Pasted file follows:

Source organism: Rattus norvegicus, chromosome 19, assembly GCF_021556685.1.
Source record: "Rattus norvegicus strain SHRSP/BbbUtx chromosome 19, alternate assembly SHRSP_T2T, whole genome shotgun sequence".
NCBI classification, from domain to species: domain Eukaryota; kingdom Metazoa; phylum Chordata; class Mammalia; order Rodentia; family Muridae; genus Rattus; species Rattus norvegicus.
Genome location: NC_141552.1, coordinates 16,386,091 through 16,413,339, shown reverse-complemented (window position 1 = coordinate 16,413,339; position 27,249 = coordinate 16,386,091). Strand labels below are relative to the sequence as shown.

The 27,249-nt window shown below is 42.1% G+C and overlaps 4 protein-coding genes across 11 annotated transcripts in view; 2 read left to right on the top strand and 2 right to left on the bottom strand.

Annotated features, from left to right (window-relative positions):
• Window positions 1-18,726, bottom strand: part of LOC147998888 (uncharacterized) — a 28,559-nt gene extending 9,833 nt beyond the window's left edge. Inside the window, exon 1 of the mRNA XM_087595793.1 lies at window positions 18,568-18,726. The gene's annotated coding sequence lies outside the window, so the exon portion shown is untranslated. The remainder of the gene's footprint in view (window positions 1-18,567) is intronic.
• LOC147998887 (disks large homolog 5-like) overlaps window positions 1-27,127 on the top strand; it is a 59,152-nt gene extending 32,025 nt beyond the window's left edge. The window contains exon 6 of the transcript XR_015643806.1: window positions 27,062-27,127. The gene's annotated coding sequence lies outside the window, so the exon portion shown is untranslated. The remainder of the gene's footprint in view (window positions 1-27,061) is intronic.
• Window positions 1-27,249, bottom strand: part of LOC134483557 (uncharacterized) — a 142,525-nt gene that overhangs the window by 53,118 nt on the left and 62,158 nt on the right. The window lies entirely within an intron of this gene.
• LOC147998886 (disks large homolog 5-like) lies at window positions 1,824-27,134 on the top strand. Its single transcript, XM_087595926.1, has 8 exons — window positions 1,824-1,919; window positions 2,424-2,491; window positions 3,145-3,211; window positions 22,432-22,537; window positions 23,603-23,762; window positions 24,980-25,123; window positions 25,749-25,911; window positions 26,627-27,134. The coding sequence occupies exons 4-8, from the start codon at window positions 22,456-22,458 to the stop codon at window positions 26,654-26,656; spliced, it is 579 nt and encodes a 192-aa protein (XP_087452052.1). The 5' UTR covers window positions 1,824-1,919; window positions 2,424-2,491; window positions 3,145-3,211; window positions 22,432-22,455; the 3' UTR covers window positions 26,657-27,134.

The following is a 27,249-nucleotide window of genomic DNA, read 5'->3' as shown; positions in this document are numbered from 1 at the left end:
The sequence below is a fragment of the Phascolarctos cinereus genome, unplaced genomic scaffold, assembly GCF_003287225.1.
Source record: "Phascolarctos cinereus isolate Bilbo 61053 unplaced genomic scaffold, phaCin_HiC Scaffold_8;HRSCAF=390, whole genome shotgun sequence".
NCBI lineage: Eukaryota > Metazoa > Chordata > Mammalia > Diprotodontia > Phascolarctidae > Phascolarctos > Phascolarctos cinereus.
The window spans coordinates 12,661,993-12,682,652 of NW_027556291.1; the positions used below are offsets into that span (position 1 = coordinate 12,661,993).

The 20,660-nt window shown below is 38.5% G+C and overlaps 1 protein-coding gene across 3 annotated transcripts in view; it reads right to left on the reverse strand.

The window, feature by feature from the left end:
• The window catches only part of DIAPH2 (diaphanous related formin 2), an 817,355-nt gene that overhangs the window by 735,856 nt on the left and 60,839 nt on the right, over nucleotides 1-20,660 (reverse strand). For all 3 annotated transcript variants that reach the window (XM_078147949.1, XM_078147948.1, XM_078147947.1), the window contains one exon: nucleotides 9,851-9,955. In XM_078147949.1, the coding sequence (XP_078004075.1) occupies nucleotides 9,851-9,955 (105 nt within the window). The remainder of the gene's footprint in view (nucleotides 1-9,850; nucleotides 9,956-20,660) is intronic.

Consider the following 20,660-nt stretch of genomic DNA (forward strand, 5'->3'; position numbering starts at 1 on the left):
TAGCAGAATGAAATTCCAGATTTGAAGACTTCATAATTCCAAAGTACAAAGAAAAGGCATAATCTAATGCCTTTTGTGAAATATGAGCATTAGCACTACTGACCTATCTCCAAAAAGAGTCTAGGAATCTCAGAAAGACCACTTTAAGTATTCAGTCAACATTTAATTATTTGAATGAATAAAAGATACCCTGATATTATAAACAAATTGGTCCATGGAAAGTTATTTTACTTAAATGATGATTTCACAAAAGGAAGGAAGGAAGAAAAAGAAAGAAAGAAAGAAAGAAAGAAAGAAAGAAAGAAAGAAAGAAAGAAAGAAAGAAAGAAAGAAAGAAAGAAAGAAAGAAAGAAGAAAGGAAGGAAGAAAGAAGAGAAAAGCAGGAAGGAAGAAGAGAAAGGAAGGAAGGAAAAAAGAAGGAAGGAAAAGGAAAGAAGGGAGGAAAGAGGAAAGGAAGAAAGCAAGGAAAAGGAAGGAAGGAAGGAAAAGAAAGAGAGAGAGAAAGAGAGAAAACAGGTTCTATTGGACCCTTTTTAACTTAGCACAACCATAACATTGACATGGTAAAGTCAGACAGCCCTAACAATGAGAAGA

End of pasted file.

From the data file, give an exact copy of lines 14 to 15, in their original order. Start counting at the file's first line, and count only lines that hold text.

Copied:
NCBI lineage: Eukaryota > Metazoa > Chordata > Mammalia > Diprotodontia > Phascolarctidae > Phascolarctos > Phascolarctos cinereus.
The window spans coordinates 12,661,993-12,682,652 of NW_027556291.1; the positions used below are offsets into that span (position 1 = coordinate 12,661,993).